“Genetic code is a set of rules by which information encoded in genetic material(DNA or RNA sequences) is translated into proteins by living cells.”
Genetic code is a Dictionary consists of “Genetic words” called CODONS.
“George Gamow” postulated that a 3 letter code must be employed to encode 20 standard amino acids used by living organisms to encode proteins.
First elucidation of codon was done by Marshall Nirenberg and Heinrich J.Matthaei in 1961.
They used cell free system to translate a poly-uracil sequence and as a result polypeptide synthesized consisted of only amino acid “Phenylalanine”.
Similarly another experiment confirmed that poly-adenine RNA sequence specified the amino acid “Lysine” and poly-cystosine sequence coded for amino acid “Proline”.
SALIENT FEATURES OF GENETIC CODE
Genetic code has a “sequence reading frame”. For example the string GGGAAACCC, if read from the first position contains the codons GGG,AAA,CCC, and if read from second postion the codons will be GGA,AAC.
Genetic code has “Start and Stop codons”.Startcodon is usually AUG.
Alternative start codons are GUG or UUG. Stop codons include UAG ,UGA and UAA.
Genetic code is continuous and non-overlapping.
Genetic code is Universal.
Genetic code is Degenerate.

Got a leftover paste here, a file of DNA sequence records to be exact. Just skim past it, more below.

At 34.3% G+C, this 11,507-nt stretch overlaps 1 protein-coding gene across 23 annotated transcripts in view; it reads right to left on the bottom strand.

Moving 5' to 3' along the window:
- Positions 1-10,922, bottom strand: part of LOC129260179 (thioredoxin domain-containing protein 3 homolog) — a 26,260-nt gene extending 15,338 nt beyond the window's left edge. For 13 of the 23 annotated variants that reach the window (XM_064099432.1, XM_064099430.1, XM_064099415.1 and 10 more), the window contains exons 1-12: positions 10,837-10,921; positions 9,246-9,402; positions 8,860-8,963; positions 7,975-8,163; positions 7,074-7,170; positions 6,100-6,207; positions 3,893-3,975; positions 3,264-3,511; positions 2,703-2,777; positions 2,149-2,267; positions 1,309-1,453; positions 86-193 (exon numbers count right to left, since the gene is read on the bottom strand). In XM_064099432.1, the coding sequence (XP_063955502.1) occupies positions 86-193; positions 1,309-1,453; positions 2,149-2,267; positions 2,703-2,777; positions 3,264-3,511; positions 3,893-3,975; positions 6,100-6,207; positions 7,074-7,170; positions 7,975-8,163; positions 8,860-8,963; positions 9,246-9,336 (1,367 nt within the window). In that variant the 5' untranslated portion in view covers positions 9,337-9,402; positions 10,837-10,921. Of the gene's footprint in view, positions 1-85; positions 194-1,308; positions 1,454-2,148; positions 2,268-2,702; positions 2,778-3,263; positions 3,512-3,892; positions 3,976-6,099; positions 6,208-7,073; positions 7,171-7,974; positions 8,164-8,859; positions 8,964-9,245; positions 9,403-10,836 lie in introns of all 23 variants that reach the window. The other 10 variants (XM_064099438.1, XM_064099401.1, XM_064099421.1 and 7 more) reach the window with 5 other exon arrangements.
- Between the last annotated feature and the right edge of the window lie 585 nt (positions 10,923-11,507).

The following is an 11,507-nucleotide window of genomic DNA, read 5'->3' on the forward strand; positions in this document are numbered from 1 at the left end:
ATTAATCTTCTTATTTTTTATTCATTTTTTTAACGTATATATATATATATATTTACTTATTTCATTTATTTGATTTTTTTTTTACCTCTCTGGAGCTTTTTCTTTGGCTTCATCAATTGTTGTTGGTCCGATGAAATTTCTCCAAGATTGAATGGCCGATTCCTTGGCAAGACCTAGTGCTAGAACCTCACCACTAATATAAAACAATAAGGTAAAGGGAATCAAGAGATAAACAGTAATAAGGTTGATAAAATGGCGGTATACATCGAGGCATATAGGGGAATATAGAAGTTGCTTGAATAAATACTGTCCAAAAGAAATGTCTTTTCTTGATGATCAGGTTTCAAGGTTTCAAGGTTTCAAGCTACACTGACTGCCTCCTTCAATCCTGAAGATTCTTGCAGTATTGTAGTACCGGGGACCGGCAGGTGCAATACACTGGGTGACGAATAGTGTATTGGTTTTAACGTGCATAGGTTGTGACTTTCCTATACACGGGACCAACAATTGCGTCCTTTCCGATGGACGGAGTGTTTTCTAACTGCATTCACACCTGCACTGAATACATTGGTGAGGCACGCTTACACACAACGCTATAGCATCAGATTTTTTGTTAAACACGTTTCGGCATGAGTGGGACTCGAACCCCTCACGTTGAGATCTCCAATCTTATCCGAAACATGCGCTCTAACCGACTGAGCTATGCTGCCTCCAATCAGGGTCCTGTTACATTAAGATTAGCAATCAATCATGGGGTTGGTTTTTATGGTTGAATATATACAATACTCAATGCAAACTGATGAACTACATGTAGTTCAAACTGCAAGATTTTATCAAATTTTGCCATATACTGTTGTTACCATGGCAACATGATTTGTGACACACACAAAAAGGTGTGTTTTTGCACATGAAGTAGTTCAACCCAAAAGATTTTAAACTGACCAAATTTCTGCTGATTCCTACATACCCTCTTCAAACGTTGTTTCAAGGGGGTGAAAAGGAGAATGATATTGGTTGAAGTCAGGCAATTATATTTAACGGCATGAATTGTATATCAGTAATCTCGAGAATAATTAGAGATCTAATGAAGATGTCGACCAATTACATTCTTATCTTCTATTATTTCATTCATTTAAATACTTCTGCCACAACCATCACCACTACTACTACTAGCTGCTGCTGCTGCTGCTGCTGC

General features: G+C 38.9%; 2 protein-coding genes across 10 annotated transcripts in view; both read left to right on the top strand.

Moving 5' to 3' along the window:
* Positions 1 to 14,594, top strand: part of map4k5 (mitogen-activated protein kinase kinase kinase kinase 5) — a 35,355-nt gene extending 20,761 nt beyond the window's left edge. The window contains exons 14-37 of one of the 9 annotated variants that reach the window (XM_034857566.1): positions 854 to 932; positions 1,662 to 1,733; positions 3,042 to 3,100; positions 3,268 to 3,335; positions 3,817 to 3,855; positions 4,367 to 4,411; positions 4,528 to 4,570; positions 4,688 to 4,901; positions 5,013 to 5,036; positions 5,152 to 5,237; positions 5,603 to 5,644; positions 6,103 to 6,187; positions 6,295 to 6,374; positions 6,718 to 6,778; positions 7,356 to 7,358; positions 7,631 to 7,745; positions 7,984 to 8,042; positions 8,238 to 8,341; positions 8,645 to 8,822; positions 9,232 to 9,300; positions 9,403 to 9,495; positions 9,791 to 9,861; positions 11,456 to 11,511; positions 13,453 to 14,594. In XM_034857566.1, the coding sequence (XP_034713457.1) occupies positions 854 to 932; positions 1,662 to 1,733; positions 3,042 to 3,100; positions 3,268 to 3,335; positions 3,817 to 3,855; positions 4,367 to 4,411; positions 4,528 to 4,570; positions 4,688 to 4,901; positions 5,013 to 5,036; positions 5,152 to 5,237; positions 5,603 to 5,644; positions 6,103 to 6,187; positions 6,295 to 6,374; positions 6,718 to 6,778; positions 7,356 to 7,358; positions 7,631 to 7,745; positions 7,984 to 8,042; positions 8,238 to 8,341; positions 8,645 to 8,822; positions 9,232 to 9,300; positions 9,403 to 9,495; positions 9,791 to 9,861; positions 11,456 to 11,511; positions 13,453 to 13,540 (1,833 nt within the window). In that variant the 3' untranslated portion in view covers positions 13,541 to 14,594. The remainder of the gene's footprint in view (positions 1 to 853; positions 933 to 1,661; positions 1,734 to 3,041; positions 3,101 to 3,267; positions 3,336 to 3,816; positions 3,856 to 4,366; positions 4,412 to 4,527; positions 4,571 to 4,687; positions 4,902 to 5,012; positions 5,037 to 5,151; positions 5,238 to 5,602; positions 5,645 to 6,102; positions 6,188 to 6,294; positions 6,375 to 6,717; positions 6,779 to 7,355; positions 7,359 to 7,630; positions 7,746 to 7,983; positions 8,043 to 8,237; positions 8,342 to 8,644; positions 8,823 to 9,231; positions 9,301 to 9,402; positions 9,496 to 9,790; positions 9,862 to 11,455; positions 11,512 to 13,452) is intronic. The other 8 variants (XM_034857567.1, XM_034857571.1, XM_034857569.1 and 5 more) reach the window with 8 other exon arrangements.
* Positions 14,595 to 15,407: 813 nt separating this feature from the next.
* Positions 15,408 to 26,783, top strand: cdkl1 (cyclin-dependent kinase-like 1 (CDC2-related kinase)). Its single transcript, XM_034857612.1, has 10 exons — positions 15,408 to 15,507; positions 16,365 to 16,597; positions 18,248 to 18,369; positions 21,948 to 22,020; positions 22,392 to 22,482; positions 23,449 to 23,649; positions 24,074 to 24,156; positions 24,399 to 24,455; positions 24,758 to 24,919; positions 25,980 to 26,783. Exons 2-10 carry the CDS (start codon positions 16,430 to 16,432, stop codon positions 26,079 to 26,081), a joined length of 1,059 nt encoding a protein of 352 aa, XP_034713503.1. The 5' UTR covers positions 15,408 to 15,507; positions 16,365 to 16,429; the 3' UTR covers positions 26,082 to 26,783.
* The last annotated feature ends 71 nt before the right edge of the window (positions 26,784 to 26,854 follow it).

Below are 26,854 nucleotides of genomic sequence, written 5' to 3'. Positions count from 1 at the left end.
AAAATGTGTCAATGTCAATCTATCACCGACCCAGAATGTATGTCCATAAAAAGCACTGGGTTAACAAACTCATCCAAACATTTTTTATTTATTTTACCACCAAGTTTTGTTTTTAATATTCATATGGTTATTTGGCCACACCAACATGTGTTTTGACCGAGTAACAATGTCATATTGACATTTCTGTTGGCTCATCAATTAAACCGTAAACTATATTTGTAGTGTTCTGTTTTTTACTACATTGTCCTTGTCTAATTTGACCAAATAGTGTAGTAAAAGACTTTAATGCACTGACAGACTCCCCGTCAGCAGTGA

>Degeneracy of code is not uniform. >Degeneracy results because there are more codons to encode 20 amino acids.
>This property of genetic code makes it more fault-tolerant for “Point mutation”
Codon/Anticodon recognition involves wobbling.
“5’ base of anticodon that binds to 3’ base on the mRNA was not spatially confined as the other 2 bases and could does have non-standard base pairing”.
Significance of Genetic code
>Genetic code tells how protein sequence information is stored in nucleic acids and how that information is translated into proteins.
Variations to Standard Genetic Code
>In certain proteins, non-standard aminoacids are subtituted for standard Stop codon depending on associated signal sequence in mRNA.
>For example, UGA can be code for Selenocysteine (now viewed as 21 amino acid) and UAG can code for Pyrrolysine (viewed as 22nd amino acid). >Genetic code is Universal except few mitochondrial codes and, small variants such as translation of the codon UGA as Tryptophan in the species Mycoplasma and translation of CUG as Serine rather than Leucine in the genus Candida.
>In Bacteria and Archaea, GUG and UUG are common start codons but in rare cases certain proteins may use alternative start codons not normally used by that species. Conclusion >Despite these differences, all known species codes are very similar to each other and the coding mechanism is the same for all organisms: three base codons, tRNA, ribosomes, reading the code in the same direction and translating the code 3 letters at a time into sequence of amino acids.